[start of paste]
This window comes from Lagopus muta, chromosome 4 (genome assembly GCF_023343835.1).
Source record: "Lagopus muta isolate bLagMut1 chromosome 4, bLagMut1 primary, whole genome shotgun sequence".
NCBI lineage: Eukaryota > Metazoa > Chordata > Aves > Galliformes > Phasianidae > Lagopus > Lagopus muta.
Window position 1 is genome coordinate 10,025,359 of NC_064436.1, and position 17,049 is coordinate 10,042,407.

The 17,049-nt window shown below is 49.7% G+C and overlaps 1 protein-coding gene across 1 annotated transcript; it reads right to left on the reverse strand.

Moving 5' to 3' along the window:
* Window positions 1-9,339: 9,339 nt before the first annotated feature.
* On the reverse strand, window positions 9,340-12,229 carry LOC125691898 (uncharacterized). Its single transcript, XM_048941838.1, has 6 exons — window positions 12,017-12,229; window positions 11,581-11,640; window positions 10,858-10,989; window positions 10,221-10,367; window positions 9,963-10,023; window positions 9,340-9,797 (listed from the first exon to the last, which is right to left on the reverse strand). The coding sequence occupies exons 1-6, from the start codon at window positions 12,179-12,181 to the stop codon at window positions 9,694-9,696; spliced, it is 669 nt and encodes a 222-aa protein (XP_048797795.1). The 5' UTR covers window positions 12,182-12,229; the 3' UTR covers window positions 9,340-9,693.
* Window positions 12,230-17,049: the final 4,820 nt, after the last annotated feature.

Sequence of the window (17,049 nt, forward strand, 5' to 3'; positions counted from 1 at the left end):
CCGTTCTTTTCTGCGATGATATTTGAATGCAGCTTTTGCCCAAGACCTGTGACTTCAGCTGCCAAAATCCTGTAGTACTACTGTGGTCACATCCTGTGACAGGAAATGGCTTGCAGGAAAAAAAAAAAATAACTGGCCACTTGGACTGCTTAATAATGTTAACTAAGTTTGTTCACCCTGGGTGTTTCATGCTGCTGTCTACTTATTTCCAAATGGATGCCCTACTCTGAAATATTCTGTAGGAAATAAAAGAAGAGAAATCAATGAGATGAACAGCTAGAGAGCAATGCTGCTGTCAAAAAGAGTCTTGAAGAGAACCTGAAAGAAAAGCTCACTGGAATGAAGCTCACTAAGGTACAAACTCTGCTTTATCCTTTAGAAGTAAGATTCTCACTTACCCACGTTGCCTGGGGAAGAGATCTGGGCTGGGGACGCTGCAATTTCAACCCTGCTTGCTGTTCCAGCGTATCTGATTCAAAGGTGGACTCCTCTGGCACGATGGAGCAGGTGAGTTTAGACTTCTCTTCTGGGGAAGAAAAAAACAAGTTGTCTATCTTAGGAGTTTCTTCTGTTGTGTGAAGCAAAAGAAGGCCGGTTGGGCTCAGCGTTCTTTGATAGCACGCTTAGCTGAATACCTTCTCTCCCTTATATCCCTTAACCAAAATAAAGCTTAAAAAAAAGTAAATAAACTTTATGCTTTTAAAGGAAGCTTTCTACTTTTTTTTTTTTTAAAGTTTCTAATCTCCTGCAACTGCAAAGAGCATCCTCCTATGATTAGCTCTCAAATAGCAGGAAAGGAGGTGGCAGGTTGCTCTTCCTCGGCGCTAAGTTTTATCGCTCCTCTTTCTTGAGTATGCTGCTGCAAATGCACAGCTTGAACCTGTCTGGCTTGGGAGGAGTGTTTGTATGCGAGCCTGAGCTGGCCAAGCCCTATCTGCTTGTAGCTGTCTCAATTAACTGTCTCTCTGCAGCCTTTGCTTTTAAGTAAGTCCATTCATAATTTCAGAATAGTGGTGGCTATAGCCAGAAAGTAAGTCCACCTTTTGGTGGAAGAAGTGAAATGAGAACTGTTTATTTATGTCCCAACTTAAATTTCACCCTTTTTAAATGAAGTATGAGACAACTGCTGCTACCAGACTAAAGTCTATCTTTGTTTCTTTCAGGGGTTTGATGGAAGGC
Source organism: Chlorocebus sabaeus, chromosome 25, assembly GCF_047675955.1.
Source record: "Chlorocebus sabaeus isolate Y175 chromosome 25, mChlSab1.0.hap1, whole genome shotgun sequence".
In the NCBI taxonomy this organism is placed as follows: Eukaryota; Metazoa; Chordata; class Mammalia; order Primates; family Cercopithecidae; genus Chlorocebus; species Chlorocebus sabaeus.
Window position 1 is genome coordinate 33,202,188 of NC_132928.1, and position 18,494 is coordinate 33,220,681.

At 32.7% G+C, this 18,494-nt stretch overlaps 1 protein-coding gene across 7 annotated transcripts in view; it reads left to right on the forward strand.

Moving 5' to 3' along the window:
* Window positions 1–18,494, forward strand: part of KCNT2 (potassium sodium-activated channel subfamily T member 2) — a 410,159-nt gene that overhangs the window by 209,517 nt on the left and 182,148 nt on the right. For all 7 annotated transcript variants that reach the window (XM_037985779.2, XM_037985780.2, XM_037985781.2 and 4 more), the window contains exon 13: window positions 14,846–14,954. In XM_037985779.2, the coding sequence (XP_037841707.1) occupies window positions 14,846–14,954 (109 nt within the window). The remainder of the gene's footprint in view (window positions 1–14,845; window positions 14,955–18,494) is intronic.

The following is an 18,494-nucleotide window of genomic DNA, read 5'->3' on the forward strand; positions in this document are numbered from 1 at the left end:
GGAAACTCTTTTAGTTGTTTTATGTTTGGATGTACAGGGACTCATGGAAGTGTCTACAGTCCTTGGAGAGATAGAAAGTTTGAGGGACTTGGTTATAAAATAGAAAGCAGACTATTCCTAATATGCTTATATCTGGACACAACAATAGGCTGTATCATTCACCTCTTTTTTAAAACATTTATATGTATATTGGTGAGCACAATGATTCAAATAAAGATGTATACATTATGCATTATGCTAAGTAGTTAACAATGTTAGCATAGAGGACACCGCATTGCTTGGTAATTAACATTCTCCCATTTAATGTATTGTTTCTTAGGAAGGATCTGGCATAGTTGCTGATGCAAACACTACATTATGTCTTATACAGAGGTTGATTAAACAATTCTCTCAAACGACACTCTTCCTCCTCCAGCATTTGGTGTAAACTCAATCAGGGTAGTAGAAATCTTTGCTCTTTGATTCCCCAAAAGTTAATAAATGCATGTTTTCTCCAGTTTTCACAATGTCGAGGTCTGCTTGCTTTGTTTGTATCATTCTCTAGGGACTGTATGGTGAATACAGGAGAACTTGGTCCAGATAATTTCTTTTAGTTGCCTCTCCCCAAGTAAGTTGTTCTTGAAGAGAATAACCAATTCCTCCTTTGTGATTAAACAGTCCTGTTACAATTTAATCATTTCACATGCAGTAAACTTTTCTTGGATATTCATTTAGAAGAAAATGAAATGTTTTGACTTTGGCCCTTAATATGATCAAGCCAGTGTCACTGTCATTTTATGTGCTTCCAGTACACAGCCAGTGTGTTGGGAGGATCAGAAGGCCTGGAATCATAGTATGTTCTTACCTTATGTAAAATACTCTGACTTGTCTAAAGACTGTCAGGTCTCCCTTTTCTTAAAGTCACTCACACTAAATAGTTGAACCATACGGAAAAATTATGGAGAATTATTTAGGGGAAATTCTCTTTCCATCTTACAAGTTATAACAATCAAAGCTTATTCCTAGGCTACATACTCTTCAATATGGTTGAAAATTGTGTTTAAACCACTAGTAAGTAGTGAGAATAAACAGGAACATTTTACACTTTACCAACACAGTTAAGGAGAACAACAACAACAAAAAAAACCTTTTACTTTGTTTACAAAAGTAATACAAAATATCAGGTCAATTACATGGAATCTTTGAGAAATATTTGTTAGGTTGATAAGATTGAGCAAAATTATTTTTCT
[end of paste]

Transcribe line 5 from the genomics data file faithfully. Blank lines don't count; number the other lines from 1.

The 17,049-nt window shown below is 49.7% G+C and overlaps 1 protein-coding gene across 1 annotated transcript; it reads right to left on the reverse strand.